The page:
Reconnecting with the Beauty of the Pure Black Night Sky in the Age of Light Pollution


Modernity has brought increased convenience and comfort to countless lives, but there have been unintended consequences as well. Increasing urbanization has caused more and more people worldwide to lose their primal connection with nature, something that is almost impossible to replace by technology alone. The brilliant river of stars known as the Milky Way that has dominated the night sky and human imaginations since time immemorial is no longer visible to one third of the Earth’s population and 80 percent of Americans (Link).

A light pollution map recently published by the Journal of Science Advances (Link) has increased global interest in the negative effects of light pollution. Major media outlets such as CNN, New York Times, The Wall Street Journal, and more have discussed with this topic, noting on how most people today are unable to witness the true beauty of the aurora borealis and the dazzling stars on a dark night sky due to light pollution. Smog and sludge are easy to see, but the effects of light pollution are difficult to quantify until we look up and watch as the dwindling number of stars that once animated the night sky are snuffed out one by one.



< How light pollution affects city sky >

Recognizing the Impact of Light Pollution

As the size and scope of cities continues to grow, an increasing number of organizations and activists are gearing up to decrease the negative impact of light pollution. One prominent example is the US-based non-profit organization International Dark-Sky Association (IDA) which has made it their quest “to preserve and protect the night time environment and our heritage of dark skies through quality outdoor lighting.” Earth Hour – a yearly event organized by the World Wildlife Fund (WWF) – is another notable effort. Earth Hour encourages individuals, communities, households and businesses to turn off all non-essential lights and electronics for one hour (from 8:30 to 9:30 p.m.) towards the end of March, as a symbol for their commitment to the planet.

One of the most innovative anti-light pollution initiatives was the Lights Out Stars On campaign which took place in Reykjavik in 2006, spearheaded by Icelandic writer and environmental activist Andri Snær Magnason. The Reykjavik City Council approved of Magnason’s proposal, asking residents to turn off all the city lights in the capital area for half an hour on September 28th. That night, everyone in and around Reykjavik was able to catch a glimpse of the stunning aurora borealis and the twinkling stars without the interference of light pollution.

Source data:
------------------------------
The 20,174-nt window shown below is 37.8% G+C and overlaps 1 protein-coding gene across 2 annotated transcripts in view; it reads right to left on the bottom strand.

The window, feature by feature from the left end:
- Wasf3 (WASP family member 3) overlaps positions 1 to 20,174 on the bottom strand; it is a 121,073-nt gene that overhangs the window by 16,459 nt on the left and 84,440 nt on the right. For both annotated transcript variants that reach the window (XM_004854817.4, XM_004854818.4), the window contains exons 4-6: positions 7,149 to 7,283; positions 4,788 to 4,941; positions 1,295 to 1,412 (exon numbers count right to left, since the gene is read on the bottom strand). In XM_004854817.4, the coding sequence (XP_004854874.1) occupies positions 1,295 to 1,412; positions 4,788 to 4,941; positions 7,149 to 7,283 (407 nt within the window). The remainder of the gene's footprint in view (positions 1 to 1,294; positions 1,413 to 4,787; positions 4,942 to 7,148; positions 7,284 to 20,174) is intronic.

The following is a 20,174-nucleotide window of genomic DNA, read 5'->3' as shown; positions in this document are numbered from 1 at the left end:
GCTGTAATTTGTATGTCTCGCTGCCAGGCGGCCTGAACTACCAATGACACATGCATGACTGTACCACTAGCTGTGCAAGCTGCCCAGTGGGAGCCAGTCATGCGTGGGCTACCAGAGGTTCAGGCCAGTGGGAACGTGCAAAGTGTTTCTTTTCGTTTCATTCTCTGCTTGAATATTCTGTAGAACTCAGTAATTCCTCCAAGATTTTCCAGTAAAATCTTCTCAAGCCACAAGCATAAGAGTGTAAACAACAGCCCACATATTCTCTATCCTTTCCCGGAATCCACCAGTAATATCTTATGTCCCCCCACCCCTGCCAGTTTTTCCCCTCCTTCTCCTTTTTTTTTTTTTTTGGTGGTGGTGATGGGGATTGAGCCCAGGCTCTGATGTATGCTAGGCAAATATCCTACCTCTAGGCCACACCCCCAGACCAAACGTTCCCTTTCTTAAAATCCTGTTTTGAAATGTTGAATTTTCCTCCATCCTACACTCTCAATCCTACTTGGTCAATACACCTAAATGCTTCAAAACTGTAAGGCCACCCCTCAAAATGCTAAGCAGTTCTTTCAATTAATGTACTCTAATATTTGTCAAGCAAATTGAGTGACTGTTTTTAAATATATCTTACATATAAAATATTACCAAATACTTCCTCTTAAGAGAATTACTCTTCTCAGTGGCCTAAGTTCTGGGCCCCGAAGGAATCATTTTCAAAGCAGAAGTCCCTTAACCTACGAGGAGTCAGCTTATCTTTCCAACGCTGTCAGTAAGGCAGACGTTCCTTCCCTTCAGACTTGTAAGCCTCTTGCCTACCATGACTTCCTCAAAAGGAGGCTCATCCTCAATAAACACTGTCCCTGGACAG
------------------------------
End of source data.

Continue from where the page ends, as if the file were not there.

Cutting-edge OLED Display Technology Recreates the Beauty of Iceland

Global electronics company LG was inspired by the worldwide effort to combat light pollution and has implemented its advanced OLED technology to help bring this important issue to greater public attention. Just as the elimination of light pollution allowed the people of Reykjavik to see the beauty of the pure night sky, the perfect black of LG OLED TVs heightens contrast and allows for richer images. Having eliminated backlight panels, OLED TV offers the purest black and the most accurate color reproduction possible. This allows viewers to feel as if they are seeing the actual night sky, free of light pollution.



< Aurora borealis displayed on LG OLED Screens>

Held on July 20th, 2016, The Lights Out Stars On Concert began after a short introduction from Magnason – the driving force behind the 2006 black-out campaign in Reykjavik, and the project’s creative director Lewis Hilsenteger of Unbox Therapy – a YouTube star with five million subscribers. Three high-profile Icelandic musicians – Ásgeir, GusGus and Ólafur Arnalds then took the stage one by one and performed in front of a display which featured 40 OLED screens and a combined 330,000,000 self-emitting OLED pixels. Displaying lifelike, immersive aurora footage harmonized with the ambient music being produced onstage, LG’s OLED screens were instrumental in creating an unforgettable experience for the 1,000 guests in attendance.

The mind-blowing images of the northern lights used in the footage were captured on location in Iceland during the winter, the time of the year when the Aurora Borealis is most clearly visible. Providing ultra-clear images of Iceland’s northern lights, wildlife, volcanic activity, glaciers, landscapes and more, the OLED TV Gallery at the Harpa Hall has also proven incredibly popular since opening to the public in July. Running until November 20th, the exhibit uses the LG G6 OLED TVs to showcase brilliant 4K photographs taken by leading Icelandic photographers…





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